(director: Robert Wise; screenwriters: based on the novel by William P. McGivern/Abraham Polonsky/Nelson Gidding; cinematographer: Joseph Brun; editor: Dede Allen; music: John Lewis; cast: Harry Belafonte (Johnny Ingram), Robert Ryan (Earl Slater), Shelley Winters (Lorry), Ed Begley, Sr. (Dave Burke), Gloria Grahame (Helen), Will Kuluva (Bacco), Kim Hamilton (Ruth Ingram), Richard Bright (Coco); Runtime: 96; MPAA Rating: NR; producer: Robert Wise; United Artists; 1959)

“A powerful film noir that underscores socially conscious issues.”

Reviewed by Dennis Schwartz

A powerful film noir that underscores socially conscious issues. It’s a dark caper yarn that is unsettling because of the racial tensions it uncovers and how downbeat is the story–a reflection of the hidden angst in the 1950s that went under the radar and didn’t burst open until the next decade. Harry Belafonte bought the rights to the novel by William P. McGivern and had his own company work on the script. When director Robert Wise (“West Side Story”) came on board, he suggested the script be given a tougher edge. Writers Nelson Gidding and the blacklisted Abraham Polonsky (using the name of his friend John O. Killens to write under) worked on changing the previous optimistic ending whereby the color of money brought about racial harmony to one that has the white bigot ex-con and the troubled black musician burned to a crisp in an explosion when they can’t reconcile their differences despite the money. After they dissolve their shotgun partnership that was based on greed by having a shootout in an oil refinery (a volatile ending that is something like that in White Heat), their burned corpses becoming indistinguishable in the wreckage.

The film is best remembered for the stunning black-and-white atmospheric photography by Joseph Brun and the enriching moody jazz score provided by pianist John Lewis of the Modern Jazz Quartet. Dave Burke (Ed Begley, Sr.) is a middle-aged bachelor ex-cop, kicked off the NYC force after 30 years for refusing to rat on his crooked colleagues to a crime commission. He’s living with his German shepherd in a depressing hotel and has schemed to cross over to the other side of the law and make one big score to retire on by robbing an upstate bank in a small town. He invites for muscle power the unstable war veteran and ex-con Earl Slater (Robert Ryan), serving time for manslaughter, over to his apartment to offer him a partnership on the heist. Slater only comes in when Burke tells him it’s an easy job and there’s at least $50,000 there for him, and when he gets it into his head that he wants some independence from being just a kept man by his live-in girlfriend Lorry (Shelley Winters). The third partner is another amateur thief, Johnny Ingram (Harry Belafonte), a club jazz singer with a big gambling problem–he owes the openly homosexual mobster Bacco (Will Kuluva) $7,500 and doesn’t have the means to pay it. When Bacco threatens to harm his ex-wife and young daughter, unless he pays the money immediately, the reluctant Johnny feels there’s no choice but to do the heist.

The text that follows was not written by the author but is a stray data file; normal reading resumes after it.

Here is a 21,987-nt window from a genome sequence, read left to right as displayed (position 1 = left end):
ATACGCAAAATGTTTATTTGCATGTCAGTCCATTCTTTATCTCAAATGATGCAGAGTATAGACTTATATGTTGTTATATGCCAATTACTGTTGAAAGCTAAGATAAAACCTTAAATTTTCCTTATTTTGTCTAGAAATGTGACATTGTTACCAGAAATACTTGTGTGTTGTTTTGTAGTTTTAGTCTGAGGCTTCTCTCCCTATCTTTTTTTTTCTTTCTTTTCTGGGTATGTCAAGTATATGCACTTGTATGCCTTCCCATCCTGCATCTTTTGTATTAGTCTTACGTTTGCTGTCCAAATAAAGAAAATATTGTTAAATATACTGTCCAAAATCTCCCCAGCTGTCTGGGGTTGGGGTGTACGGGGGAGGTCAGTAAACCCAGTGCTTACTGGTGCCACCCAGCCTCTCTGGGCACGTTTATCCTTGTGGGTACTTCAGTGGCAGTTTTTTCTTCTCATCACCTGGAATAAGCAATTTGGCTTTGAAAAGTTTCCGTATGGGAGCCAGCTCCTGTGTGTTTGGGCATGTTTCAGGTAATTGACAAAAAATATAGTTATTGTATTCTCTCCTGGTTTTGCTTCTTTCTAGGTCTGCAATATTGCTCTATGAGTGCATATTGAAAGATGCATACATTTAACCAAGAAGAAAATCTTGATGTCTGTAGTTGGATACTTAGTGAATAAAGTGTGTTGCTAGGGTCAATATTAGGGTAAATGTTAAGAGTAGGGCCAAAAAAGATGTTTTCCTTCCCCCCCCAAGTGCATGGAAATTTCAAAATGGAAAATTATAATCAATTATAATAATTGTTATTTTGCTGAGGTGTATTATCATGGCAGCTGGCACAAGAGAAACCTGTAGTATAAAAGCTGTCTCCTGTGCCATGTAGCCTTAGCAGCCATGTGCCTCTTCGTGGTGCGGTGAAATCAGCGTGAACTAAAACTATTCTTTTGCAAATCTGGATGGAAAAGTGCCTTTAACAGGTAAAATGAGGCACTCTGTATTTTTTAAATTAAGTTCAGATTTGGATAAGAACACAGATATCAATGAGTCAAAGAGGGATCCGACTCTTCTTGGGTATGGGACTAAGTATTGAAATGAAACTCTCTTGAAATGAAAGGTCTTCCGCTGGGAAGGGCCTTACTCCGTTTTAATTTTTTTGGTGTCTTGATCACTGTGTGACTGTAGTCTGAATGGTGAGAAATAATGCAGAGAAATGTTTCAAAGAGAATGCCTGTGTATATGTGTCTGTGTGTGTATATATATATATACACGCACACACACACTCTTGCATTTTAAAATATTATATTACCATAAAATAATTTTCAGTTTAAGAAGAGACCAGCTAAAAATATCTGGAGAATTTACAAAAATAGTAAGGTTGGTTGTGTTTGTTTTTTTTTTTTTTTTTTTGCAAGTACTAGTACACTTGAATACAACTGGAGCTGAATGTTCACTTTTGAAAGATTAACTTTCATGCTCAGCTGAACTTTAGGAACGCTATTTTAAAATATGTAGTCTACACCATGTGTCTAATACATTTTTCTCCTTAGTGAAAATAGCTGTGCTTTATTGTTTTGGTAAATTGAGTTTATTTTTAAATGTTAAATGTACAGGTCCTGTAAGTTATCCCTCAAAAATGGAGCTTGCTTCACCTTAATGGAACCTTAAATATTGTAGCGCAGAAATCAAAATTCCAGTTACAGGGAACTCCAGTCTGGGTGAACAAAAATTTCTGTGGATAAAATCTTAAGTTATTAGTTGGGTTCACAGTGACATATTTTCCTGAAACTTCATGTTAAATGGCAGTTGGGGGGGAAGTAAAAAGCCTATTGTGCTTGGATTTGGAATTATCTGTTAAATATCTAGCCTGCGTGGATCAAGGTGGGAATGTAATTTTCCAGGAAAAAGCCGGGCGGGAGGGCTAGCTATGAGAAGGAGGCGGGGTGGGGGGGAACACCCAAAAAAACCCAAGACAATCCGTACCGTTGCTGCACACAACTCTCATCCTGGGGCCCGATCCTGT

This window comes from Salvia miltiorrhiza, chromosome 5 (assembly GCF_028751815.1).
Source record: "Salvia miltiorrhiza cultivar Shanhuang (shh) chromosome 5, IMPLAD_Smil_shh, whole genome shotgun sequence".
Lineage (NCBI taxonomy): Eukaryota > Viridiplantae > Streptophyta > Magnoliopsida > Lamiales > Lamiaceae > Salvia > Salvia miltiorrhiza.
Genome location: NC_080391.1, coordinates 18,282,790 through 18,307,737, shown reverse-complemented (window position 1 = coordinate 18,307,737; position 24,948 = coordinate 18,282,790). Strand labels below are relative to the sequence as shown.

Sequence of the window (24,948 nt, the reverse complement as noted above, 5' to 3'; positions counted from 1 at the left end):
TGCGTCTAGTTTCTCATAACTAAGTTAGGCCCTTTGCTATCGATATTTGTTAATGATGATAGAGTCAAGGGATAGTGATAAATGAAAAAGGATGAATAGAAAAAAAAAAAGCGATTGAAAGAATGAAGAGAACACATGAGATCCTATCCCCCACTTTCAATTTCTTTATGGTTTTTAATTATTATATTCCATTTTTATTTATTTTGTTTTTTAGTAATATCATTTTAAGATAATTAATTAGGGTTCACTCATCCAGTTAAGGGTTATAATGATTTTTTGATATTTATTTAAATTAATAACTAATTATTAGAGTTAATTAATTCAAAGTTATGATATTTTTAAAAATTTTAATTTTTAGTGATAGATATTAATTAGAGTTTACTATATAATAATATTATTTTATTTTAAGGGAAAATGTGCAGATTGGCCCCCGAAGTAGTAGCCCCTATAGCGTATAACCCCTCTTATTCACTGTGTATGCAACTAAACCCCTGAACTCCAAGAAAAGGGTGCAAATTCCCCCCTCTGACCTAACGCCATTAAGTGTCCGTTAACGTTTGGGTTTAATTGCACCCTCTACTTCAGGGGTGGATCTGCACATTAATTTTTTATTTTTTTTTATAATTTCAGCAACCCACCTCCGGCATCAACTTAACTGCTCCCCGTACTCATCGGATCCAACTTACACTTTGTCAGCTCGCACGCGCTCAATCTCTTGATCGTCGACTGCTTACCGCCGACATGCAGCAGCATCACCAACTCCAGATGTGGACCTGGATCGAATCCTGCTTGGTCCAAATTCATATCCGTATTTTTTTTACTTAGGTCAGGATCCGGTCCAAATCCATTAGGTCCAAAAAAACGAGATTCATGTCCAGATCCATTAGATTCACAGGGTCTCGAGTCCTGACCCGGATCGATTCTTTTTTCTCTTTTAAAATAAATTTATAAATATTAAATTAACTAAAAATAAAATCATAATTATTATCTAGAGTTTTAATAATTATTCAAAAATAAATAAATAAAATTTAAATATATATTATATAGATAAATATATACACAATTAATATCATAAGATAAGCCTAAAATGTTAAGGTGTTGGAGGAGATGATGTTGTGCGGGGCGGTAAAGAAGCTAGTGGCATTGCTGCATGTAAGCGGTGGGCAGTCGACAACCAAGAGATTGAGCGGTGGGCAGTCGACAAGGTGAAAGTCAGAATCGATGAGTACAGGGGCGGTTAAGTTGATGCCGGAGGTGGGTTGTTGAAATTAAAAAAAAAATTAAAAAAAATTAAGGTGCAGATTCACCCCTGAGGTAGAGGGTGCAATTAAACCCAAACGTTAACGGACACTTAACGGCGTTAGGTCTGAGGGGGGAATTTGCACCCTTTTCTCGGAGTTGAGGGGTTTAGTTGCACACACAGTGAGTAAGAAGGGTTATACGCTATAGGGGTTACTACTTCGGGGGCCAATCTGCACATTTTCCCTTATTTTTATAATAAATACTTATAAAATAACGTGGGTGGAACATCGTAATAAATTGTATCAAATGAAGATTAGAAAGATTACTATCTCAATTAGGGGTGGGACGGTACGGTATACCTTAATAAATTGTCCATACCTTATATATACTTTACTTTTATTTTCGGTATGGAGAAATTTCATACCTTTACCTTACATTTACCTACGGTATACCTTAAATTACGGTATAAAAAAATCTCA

The piece of cake heist gets badly botched: the white Earl has an open hatred for blacks that can’t be controlled and this causes an uneasy friction between him and the black Johnny, the souped-up getaway car gets spotted by a gas station attendant, Johnny has to give his name that he witnessed a car accident in town, and when Burke exits the bank alone to get the car after the robbery he is spotted by a cop and stopped (Johnny was supposed to exit in his waiter’s outfit according to plan, but Earl refused to trust the black man with the key to the car).

It’s sour stuff and not able in its ambitious efforts to say as much about racism as it perhaps thought it did (too much of it was obvious and too easy to point your finger at), but it is efficiently filmed by Wise and well-acted by the splendid cast. There are quirky moments that remain with you. It’s hard to forget Ryan’s upstairs neighbor played by a hot Gloria Grahame, asking how it feels to kill someone just before they make love.